The insidious thing about charterization is that it not only destroyed the union but it also set workers on a long struggle to claw it back independent school by independent school. Nearly twenty years have passed and so far they've won 6 out of 71 schools back.
Living School joins Rooted School, International High School, Bricolage Academy, Morris Jeff Community School and Ben Franklin High School as organized collective bargaining units. Teachers in New Orleans who do not work at a unionized school can join United Teachers of New Orleans.
A small percentage of New Orleans' 71 charter schools are unionized. After Hurricane Katrina, thousands of public school teachers were fired and schools were taken over by the Recovery School District or transformed into charters, ending the contract between the city and the union.
And, of course, in the meantime, there have been thousands of lives uprooted and communities destroyed by the charter project that will never come back. Also one of the primary villains in this plot is about to be elected mayor of Chicago today.
When Vallas went to New Orleans in 2007, the city was still reeling from the devastation wrought by Hurricane Katrina, which had made landfall two years earlier. In 2003, a Democrat-controlled Louisiana legislature had taken control of schools across the state by establishing the Recovery School District (RSD), which took over “underperforming” schools, the majority of which were initially in New Orleans.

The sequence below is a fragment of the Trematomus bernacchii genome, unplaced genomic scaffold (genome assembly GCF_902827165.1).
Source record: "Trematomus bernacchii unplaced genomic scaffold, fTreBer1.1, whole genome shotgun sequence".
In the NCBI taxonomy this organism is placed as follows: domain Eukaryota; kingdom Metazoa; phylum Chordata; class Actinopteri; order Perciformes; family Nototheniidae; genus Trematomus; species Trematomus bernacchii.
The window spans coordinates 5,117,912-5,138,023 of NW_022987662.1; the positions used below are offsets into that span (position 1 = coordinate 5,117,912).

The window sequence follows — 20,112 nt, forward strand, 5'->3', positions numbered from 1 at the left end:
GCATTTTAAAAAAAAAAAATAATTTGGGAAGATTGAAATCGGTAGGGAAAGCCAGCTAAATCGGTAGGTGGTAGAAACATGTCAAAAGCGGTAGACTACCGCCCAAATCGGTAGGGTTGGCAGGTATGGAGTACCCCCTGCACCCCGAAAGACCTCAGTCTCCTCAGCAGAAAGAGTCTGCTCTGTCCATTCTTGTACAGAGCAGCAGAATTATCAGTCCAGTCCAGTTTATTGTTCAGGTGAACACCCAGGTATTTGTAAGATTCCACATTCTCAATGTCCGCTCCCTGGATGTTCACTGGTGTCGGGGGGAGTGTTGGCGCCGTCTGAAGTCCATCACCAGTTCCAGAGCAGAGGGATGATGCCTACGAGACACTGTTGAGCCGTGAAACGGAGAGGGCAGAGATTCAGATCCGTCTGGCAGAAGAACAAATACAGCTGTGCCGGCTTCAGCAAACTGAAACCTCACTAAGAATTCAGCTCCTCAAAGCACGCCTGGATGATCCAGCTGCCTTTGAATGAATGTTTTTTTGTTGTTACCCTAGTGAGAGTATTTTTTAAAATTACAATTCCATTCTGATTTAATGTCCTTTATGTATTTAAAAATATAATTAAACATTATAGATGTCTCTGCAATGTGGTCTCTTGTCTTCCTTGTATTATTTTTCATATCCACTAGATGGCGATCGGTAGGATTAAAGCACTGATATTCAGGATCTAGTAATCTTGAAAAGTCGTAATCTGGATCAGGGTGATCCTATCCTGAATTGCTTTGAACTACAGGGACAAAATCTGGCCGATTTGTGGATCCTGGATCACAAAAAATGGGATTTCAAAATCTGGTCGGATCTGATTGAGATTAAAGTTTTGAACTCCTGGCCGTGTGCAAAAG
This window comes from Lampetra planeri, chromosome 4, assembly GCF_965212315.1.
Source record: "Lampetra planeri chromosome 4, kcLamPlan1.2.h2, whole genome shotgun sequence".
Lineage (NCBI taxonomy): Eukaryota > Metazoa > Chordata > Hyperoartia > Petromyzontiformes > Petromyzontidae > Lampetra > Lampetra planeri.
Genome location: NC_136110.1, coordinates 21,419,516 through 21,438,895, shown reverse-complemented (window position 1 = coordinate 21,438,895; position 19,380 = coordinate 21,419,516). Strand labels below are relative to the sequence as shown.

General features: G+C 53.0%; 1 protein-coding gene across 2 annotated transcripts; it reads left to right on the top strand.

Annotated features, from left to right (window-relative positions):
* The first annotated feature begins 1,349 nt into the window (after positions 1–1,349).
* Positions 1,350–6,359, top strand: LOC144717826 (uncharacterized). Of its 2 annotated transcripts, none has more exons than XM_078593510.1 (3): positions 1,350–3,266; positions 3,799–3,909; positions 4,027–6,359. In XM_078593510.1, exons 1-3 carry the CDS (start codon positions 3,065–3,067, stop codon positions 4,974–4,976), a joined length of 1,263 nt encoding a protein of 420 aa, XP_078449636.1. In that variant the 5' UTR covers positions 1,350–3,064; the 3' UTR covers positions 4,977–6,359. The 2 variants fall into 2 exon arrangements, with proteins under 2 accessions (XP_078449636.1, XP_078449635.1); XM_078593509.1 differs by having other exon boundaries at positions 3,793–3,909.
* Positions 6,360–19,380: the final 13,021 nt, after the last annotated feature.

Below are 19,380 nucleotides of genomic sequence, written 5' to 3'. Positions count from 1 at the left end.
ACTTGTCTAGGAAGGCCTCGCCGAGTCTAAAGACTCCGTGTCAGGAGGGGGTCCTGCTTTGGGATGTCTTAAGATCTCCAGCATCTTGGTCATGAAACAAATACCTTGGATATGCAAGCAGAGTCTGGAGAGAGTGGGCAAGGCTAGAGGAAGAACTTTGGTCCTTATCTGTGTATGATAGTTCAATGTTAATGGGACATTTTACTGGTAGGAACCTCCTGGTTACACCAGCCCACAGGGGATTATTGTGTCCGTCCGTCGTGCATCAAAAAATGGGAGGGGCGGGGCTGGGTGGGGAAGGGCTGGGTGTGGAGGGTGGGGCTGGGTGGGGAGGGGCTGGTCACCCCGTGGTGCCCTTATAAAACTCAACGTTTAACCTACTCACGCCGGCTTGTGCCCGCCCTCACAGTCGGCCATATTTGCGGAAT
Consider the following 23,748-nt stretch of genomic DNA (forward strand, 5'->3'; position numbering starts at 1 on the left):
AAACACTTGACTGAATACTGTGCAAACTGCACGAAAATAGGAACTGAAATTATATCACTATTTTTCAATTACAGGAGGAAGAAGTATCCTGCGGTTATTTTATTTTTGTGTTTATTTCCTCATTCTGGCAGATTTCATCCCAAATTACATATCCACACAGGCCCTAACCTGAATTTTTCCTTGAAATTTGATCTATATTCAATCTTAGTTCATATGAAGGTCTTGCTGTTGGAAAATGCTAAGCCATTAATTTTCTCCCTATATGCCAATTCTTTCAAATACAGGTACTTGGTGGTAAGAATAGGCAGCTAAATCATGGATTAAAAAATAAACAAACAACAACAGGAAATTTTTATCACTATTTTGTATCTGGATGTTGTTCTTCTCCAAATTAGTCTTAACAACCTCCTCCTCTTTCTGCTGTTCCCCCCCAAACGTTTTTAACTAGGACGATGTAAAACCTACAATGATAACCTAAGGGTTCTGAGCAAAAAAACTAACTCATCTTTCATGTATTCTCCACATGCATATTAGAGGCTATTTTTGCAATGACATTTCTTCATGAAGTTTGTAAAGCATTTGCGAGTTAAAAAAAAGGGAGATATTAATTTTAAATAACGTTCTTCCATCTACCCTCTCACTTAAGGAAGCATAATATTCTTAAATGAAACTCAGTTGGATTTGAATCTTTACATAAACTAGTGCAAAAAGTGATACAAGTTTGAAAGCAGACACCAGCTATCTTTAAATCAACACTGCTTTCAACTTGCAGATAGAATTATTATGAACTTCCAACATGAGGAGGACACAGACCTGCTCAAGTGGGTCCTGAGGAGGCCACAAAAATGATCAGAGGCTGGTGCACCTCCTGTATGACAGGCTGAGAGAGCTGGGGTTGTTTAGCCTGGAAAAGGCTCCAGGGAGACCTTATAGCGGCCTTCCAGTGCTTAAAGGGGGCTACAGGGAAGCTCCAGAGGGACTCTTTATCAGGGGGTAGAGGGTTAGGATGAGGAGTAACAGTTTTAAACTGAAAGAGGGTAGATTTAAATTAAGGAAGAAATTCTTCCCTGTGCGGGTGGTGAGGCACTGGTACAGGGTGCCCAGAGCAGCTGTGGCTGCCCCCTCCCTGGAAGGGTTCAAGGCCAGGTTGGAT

The RSD fired the district’s teachers, who were unionized and mostly Black, middle-aged professionals, and replaced them with younger, whiter, out-of-town TFA recruits. Dix Moore-Broussard, a longtime arts teacher in New Orleans, told the TRiiBE that after Katrina, the district laid everyone off. (In 2010 Duncan, who was then secretary of education, said Katrina was “the best thing that happened to the education system in New Orleans.”)
“We got notice that they weren’t opening the schools and we could go pick up our last check,” she said. “Everybody just got $2,000, and it was the most insulting thing ever.”
But hey 6 of the 71 privatized schools now have their own little unions. Celebrate the little victories, I guess, but there's no justice here.